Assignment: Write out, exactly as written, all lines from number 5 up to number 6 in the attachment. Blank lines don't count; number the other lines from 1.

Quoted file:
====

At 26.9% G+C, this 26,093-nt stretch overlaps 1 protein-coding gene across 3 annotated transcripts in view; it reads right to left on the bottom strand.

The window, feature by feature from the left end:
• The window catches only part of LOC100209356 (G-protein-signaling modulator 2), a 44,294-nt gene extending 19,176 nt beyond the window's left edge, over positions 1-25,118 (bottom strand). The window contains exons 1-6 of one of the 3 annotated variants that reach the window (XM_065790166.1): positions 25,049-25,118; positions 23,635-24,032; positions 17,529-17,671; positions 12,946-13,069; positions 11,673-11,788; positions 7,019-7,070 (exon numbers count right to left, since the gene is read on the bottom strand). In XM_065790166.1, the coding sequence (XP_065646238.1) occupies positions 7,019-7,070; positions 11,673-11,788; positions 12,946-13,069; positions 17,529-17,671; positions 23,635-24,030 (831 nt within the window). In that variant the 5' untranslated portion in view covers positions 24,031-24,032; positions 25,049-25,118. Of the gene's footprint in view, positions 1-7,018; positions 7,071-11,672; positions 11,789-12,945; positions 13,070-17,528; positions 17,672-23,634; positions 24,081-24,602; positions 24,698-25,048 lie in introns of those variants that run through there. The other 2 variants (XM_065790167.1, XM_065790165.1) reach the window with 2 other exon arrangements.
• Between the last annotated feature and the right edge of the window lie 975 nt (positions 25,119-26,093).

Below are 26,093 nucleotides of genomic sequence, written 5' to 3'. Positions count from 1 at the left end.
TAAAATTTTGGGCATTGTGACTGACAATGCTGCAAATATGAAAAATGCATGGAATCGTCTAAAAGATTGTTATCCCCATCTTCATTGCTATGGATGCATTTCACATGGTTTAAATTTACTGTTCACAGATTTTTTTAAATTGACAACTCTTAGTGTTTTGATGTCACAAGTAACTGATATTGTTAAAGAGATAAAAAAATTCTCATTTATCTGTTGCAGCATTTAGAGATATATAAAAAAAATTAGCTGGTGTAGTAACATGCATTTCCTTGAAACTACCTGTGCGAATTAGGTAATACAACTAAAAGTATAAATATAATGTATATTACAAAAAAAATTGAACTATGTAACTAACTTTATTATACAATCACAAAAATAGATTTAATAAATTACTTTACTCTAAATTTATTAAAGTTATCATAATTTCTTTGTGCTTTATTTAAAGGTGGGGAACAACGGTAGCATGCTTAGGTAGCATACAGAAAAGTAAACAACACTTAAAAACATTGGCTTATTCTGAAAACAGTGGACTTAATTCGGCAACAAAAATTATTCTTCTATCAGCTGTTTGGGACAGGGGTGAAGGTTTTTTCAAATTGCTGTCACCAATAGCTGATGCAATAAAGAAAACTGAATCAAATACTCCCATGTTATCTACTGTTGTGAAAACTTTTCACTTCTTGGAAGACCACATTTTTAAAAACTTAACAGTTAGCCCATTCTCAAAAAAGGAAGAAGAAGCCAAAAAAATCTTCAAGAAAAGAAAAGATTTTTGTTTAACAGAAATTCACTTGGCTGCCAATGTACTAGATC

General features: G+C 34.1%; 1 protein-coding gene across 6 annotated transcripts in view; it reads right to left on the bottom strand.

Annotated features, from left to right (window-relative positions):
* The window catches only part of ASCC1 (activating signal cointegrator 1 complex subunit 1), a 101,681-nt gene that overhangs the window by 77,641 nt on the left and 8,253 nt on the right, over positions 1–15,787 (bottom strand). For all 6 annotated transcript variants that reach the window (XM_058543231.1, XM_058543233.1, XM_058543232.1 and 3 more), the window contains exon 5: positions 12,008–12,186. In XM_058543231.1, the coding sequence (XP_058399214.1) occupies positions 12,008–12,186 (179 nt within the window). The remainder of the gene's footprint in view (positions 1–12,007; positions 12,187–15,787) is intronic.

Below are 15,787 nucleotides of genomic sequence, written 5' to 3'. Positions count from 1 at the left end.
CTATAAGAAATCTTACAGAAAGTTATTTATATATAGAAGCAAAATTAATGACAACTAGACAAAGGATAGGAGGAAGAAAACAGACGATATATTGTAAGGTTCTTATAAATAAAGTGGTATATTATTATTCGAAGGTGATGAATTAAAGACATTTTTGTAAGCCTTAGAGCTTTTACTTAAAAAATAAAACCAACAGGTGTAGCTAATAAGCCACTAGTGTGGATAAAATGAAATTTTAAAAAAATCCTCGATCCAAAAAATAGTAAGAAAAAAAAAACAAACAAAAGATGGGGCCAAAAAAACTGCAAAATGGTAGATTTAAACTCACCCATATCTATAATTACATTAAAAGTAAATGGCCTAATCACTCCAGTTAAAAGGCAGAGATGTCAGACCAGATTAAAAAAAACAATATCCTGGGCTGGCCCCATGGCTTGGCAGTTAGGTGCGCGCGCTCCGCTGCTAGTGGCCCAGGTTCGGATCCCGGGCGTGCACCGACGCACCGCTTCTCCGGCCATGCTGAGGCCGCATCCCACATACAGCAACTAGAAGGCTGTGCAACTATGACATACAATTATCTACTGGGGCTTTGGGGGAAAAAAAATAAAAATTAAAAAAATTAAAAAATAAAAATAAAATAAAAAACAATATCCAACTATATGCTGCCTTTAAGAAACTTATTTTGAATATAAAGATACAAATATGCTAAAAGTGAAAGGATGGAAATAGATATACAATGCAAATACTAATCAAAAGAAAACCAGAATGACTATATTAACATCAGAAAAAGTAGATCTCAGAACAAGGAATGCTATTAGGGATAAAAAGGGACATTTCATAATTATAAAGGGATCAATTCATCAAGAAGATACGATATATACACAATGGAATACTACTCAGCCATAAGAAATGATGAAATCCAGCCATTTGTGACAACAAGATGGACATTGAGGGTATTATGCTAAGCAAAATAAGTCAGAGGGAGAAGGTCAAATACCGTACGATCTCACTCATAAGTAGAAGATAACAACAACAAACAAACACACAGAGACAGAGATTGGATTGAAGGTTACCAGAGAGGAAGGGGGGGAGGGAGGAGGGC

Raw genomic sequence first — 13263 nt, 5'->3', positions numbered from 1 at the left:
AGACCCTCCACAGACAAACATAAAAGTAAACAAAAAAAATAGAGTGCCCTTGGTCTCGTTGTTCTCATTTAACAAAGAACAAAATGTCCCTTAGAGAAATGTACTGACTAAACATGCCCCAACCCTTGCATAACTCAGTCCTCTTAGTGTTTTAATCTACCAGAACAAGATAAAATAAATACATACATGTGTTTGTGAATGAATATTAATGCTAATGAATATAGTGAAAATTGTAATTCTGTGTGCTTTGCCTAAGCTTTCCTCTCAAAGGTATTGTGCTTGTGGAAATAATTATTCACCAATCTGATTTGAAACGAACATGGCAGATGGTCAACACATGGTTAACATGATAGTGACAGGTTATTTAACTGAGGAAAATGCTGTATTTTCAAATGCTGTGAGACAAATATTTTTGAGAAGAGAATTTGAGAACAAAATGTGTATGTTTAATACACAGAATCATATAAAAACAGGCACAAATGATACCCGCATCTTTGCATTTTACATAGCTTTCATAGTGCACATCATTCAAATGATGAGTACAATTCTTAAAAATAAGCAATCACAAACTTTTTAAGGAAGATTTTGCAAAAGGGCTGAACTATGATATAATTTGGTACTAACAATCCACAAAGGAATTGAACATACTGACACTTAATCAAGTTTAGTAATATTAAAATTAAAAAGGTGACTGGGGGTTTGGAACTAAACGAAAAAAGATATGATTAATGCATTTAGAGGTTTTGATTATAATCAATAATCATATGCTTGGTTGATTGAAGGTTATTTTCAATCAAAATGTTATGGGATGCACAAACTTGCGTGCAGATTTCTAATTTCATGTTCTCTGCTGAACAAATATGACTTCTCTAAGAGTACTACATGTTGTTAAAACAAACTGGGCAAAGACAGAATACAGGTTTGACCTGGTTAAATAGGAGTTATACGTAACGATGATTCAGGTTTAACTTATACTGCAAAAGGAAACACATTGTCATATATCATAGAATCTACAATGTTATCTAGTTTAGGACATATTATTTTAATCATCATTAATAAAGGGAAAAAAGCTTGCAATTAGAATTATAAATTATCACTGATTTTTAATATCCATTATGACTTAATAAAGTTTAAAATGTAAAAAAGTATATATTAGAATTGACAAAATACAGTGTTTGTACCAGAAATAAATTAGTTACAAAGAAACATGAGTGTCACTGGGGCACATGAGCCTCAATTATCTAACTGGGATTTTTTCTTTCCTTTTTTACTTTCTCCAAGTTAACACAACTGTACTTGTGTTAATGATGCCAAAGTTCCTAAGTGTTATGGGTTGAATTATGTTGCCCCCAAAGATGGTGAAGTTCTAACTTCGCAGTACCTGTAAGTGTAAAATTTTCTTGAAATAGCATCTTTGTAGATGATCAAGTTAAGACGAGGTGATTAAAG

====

Below are 26,093 nucleotides of genomic sequence, written 5' to 3'. Positions count from 1 at the left end.
TAAAATTTTGGGCATTGTGACTGACAATGCTGCAAATATGAAAAATGCATGGAATCGTCTAAAAGATTGTTATCCCCATCTTCATTGCTATGGATGCATTTCACATGGTTTAAATTTACTGTTCACAGATTTTTTTAAATTGACAACTCTTAGTGTTTTGATGTCACAAGTAACTGATATTGTTAAAGAGATAAAAAAATTCTCATTTATCTGTTGCAGCATTTAGAGATATATAAAAAAAATTAGCTGGTGTAGTAACATGCATTTCCTTGAAACTACCTGTGCGAATTAGGTAATACAACTAAAAGTATAAATATAATGTATATTACAAAAAAAATTGAACTATGTAACTAACTTTATTATACAATCACAAAAATAGATTTAATAAATTACTTTACTCTAAATTTATTAAAGTTATCATAATTTCTTTGTGCTTTATTTAAAGGTGGGGAACAACGGTAGCATGCTTAGGTAGCATACAGAAAAGTAAACAACACTTAAAAACATTGGCTTATTCTGAAAACAGTGGACTTAATTCGGCAACAAAAATTATTCTTCTATCAGCTGTTTGGGACAGGGGTGAAGGTTTTTTCAAATTGCTGTCACCAATAGCTGATGCAATAAAGAAAACTGAATCAAATACTCCCATGTTATCTACTGTTGTGAAAACTTTTCACTTCTTGGAAGACCACATTTTTAAAAACTTAACAGTTAGCCCATTCTCAAAAAAGGAAGAAGAAGCCAAAAAAATCTTCAAGAAAAGAAAAGATTTTTGTTTAACAGAAATTCACTTGGCTGCCAATGTACTAGATC